Academic journal article Thomas Wolfe Review

Rollins Gets Rolling on Wolfe

Academic journal article Thomas Wolfe Review

Rollins Gets Rolling on Wolfe

Article excerpt

Forget about that Stearn guy's claim to being the "King of All Media." The real king is Henry Rollins, and this journal has often reported on his love of the works of Thomas Wolfe and on his fundraising efforts toward the restoration of the Old Kentucky Home. Highly recommended, for example, is a fascinating interview with Rollins conducted by Steve Shanafelt for Asheville's Mountain Xpress ("Too Much to Write," 26 May 2004). Easily accessible on the Web, the interview presents Rollins at his most effusive on Wolfe, one thought linking to another--like Julia Wolfe, but coherent. He mentions photos of Wolfe, and, Shanafelt notes, "That final subject gets Rollins rolling again." The interviewer gives a sample of that rolling torrent:

"You see all these photos of Wolfe, and he's just standing there in these clothes that it looked like he had already grew out of. You want to ask, 'What, did he grow since this morning?' It's like he couldn't find the right tailor, and if he moves his arm, he's going to tear his jacket.

"He looks like the kind of guy that would knock over the water pitcher to get to the potatoes at a dinner table," Rollins gushes on with his trademark cheerful aggression. "He'd want to eat all the food, drink all the water, say all the words and hear all the stories. And then, he'd want to run back and write 5,000 words about dinner.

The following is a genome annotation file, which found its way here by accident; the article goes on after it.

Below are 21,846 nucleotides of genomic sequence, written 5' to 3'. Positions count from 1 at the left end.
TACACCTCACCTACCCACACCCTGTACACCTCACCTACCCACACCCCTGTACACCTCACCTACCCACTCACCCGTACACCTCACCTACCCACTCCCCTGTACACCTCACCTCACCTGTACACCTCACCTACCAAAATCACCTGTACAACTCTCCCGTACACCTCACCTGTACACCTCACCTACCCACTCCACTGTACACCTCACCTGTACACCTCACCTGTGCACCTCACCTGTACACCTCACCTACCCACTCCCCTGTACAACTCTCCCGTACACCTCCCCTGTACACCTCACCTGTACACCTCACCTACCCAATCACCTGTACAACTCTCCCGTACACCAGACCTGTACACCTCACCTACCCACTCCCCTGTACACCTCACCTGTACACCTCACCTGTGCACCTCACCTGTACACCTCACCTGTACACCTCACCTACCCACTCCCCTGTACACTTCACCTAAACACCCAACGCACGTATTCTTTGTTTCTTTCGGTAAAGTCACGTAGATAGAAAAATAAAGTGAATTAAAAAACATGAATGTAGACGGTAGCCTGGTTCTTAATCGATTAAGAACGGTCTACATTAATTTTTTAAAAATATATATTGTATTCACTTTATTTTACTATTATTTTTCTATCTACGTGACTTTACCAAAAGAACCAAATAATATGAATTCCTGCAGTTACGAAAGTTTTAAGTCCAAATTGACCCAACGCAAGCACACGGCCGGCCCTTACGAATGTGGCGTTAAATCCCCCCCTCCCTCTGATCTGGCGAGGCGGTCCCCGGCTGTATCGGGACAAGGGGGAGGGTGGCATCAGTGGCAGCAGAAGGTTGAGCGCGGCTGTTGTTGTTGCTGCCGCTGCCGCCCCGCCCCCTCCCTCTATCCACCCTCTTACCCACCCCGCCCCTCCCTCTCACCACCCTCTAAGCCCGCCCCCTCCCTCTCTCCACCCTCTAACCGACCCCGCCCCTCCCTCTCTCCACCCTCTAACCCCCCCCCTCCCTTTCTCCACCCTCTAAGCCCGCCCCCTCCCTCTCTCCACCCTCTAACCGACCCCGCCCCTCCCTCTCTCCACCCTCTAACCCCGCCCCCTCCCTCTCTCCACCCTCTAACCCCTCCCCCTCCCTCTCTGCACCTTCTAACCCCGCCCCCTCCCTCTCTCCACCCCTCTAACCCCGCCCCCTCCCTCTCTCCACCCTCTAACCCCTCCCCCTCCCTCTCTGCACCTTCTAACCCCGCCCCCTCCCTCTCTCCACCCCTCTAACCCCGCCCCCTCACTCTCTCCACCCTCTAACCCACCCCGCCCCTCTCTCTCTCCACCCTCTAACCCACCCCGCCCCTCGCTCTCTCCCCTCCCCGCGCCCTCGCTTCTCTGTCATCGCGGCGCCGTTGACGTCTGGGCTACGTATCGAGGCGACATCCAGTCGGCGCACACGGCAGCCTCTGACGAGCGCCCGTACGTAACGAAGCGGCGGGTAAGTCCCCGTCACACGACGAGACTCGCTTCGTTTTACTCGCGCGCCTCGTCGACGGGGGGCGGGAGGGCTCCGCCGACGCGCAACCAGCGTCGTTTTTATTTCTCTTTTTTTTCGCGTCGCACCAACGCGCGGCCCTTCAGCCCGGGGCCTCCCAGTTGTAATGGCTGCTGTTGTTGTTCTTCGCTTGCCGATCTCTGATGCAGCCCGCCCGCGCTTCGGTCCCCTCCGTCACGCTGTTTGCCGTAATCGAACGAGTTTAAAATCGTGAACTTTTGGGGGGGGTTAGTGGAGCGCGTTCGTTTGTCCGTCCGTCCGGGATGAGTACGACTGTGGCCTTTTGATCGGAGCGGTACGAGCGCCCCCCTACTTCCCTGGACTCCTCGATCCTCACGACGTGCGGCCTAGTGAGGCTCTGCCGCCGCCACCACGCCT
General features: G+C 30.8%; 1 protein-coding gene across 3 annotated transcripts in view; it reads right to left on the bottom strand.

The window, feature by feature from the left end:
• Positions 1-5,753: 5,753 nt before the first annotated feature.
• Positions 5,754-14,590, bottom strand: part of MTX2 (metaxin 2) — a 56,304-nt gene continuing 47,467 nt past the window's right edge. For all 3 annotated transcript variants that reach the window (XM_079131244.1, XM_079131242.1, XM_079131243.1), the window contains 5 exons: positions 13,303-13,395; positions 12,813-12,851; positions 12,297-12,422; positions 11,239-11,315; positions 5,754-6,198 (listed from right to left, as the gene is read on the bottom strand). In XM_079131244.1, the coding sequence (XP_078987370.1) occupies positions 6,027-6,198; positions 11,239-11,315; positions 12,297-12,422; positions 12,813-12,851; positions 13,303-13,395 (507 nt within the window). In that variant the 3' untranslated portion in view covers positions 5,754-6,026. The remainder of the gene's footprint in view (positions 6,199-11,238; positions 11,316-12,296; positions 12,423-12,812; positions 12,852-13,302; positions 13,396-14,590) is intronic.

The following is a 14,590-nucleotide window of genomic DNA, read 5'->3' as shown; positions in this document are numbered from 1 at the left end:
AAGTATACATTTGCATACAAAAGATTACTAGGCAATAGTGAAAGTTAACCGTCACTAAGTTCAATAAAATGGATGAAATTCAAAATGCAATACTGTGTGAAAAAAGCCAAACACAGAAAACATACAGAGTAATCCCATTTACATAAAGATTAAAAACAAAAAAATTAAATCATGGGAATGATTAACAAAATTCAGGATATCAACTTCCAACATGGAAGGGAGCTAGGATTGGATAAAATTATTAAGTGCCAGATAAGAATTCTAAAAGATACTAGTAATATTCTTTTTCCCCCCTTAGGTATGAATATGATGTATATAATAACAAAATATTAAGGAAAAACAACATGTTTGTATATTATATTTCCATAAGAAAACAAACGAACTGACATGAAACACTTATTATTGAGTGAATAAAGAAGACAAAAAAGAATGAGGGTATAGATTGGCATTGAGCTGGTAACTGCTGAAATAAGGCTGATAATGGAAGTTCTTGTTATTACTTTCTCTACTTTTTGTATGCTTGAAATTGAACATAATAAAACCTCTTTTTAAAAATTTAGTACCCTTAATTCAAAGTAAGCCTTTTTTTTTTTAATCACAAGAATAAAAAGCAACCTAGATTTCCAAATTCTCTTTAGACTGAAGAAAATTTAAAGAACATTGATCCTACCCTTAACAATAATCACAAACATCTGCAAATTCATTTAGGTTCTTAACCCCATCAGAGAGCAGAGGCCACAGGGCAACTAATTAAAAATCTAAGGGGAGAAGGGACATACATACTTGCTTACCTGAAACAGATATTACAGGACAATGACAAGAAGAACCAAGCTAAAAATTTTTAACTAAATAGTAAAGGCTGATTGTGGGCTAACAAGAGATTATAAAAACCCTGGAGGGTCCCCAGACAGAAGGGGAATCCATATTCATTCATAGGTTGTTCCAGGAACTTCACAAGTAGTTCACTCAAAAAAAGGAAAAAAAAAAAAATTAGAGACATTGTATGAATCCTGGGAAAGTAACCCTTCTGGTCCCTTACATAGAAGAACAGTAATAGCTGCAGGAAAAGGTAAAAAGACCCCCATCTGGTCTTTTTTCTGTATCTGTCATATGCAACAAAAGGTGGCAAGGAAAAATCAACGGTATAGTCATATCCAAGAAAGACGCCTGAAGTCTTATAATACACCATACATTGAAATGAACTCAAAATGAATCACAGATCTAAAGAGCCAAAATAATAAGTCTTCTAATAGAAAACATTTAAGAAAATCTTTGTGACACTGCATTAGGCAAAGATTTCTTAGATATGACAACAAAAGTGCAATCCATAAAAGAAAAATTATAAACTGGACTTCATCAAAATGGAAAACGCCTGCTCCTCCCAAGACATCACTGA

"There was so much life bursting from him," Rollins adds, sympathetically, "so much lifeblood dripping from Wolfe's writing, where your only problem is that you have too much to write.

"On some days," he concludes, "you wish for that."

Jonathan Rich interviewed Rollins for Gannett on the Metromix Web site ("Henry Rollins: Speaking Out," 12 September 2012), and Rollins says:

   I've read a lot of Thomas Wolfe and think his second book, "Of Time
   and the River" is just an amazing work of a young emerging
   genius.... It has all of the youthful excess and probably could use
   an edit, but the more you read it, the more you realize it's an
   extraordinary piece of work. I keep going back to it in order to
   get energized.

On his Web site, The Paper Kingdom, Michael Channing discusses Rollins and concludes with this comment:

   I've seen him in concert half a dozen times. … 
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